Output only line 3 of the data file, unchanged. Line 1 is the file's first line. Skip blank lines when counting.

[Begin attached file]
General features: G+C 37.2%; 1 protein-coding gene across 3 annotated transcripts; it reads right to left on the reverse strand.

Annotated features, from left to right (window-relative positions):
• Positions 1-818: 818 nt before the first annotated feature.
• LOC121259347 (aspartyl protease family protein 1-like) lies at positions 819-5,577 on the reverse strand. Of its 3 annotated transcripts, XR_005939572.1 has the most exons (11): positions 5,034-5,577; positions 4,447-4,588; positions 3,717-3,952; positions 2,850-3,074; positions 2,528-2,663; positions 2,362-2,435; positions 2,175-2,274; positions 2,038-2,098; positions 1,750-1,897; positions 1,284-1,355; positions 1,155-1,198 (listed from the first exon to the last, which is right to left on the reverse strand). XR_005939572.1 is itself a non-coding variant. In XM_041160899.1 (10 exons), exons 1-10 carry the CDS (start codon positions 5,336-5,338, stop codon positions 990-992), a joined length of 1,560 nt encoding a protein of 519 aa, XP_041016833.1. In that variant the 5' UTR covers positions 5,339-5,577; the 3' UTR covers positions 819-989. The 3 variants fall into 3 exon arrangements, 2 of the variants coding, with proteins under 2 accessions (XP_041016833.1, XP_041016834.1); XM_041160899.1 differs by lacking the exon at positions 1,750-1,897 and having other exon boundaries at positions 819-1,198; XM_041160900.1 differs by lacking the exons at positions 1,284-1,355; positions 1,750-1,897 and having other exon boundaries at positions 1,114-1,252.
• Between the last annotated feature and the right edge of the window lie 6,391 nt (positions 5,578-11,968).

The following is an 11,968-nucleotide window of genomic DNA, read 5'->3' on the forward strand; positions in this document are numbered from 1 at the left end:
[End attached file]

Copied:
• Positions 1-818: 818 nt before the first annotated feature.